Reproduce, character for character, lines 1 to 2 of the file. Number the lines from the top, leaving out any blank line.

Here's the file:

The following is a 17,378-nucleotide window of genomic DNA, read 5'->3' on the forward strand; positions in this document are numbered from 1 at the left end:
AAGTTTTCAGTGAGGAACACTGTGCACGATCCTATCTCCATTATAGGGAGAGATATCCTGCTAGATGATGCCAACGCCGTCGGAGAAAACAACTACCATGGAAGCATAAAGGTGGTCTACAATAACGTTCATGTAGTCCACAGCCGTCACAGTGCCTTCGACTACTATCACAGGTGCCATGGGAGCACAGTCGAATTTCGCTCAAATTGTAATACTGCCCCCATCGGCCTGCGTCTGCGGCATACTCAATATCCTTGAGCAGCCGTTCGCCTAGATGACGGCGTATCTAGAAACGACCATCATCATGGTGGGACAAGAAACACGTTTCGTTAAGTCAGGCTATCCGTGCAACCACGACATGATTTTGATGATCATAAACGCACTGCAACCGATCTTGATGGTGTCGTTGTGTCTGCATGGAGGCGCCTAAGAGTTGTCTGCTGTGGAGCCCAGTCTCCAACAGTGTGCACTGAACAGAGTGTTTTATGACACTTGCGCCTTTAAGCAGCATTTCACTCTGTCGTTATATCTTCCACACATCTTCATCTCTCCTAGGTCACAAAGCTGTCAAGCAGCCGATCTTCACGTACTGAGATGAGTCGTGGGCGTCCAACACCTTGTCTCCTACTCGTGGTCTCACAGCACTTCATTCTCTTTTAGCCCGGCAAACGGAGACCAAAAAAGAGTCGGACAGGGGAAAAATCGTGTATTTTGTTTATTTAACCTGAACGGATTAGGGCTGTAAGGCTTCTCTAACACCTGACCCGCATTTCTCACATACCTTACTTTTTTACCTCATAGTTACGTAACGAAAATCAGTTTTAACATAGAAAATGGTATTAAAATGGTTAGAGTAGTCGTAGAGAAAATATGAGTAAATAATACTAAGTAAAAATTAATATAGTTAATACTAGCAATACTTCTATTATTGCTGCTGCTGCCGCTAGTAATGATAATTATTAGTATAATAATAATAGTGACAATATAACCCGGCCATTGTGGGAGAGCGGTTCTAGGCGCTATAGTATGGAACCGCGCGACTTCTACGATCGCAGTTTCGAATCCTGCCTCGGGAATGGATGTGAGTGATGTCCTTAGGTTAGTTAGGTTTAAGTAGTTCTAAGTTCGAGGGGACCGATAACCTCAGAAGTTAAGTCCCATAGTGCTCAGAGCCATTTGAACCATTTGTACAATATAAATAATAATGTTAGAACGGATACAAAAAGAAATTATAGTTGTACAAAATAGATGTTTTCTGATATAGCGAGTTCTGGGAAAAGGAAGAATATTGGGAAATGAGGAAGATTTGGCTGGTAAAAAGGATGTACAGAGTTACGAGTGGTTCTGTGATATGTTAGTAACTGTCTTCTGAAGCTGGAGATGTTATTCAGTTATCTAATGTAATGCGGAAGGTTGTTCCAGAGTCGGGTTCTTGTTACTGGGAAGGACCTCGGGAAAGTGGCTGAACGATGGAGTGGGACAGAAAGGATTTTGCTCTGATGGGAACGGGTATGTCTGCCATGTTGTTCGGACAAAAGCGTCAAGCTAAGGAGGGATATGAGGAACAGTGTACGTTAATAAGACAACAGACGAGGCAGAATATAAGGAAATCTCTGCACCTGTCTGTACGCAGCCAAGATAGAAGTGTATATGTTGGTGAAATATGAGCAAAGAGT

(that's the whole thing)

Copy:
The following is a 17,378-nucleotide window of genomic DNA, read 5'->3' on the forward strand; positions in this document are numbered from 1 at the left end:
AAGTTTTCAGTGAGGAACACTGTGCACGATCCTATCTCCATTATAGGGAGAGATATCCTGCTAGATGATGCCAACGCCGTCGGAGAAAACAACTACCATGGAAGCATAAAGGTGGTCTACAATAACGTTCATGTAGTCCACAGCCGTCACAGTGCCTTCGACTACTATCACAGGTGCCATGGGAGCACAGTCGAATTTCGCTCAAATTGTAATACTGCCCCCATCGGCCTGCGTCTGCGGCATACTCAATATCCTTGAGCAGCCGTTCGCCTAGATGACGGCGTATCTAGAAACGACCATCATCATGGTGGGACAAGAAACACGTTTCGTTAAGTCAGGCTATCCGTGCAACCACGACATGATTTTGATGATCATAAACGCACTGCAACCGATCTTGATGGTGTCGTTGTGTCTGCATGGAGGCGCCTAAGAGTTGTCTGCTGTGGAGCCCAGTCTCCAACAGTGTGCACTGAACAGAGTGTTTTATGACACTTGCGCCTTTAAGCAGCATTTCACTCTGTCGTTATATCTTCCACACATCTTCATCTCTCCTAGGTCACAAAGCTGTCAAGCAGCCGATCTTCACGTACTGAGATGAGTCGTGGGCGTCCAACACCTTGTCTCCTACTCGTGGTCTCACAGCACTTCATTCTCTTTTAGCCCGGCAAACGGAGACCAAAAAAGAGTCGGACAGGGGAAAAATCGTGTATTTTGTTTATTTAACCTGAACGGATTAGGGCTGTAAGGCTTCTCTAACACCTGACCCGCATTTCTCACATACCTTACTTTTTTACCTCATAGTTACGTAACGAAAATCAGTTTTAACATAGAAAATGGTATTAAAATGGTTAGAGTAGTCGTAGAGAAAATATGAGTAAATAATACTAAGTAAAAATTAATATAGTTAATACTAGCAATACTTCTATTATTGCTGCTGCTGCCGCTAGTAATGATAATTATTAGTATAATAATAATAGTGACAATATAACCCGGCCATTGTGGGAGAGCGGTTCTAGGCGCTATAGTATGGAACCGCGCGACTTCTACGATCGCAGTTTCGAATCCTGCCTCGGGAATGGATGTGAGTGATGTCCTTAGGTTAGTTAGGTTTAAGTAGTTCTAAGTTCGAGGGGACCGATAACCTCAGAAGTTAAGTCCCATAGTGCTCAGAGCCATTTGAACCATTTGTACAATATAAATAATAATGTTAGAACGGATACAAAAAGAAATTATAGTTGTACAAAATAGATGTTTTCTGATATAGCGAGTTCTGGGAAAAGGAAGAATATTGGGAAATGAGGAAGATTTGGCTGGTAAAAAGGATGTACAGAGTTACGAGTGGTTCTGTGATATGTTAGTAACTGTCTTCTGAAGCTGGAGATGTTATTCAGTTATCTAATGTAATGCGGAAGGTTGTTCCAGAGTCGGGTTCTTGTTACTGGGAAGGACCTCGGGAAAGTGGCTGAACGATGGAGTGGGACAGAAAGGATTTTGCTCTGATGGGAACGGGTATGTCTGCCATGTTGTTCGGACAAAAGCGTCAAGCTAAGGAGGGATATGAGGAACAGTGTACGTTAATAAGACAACAGACGAGGCAGAATATAAGGAAATCTCTGCACCTGTCTGTACGCAGCCAAGATAGAAGTGTATATGTTGGTGAAATATGAGCAAAGAGT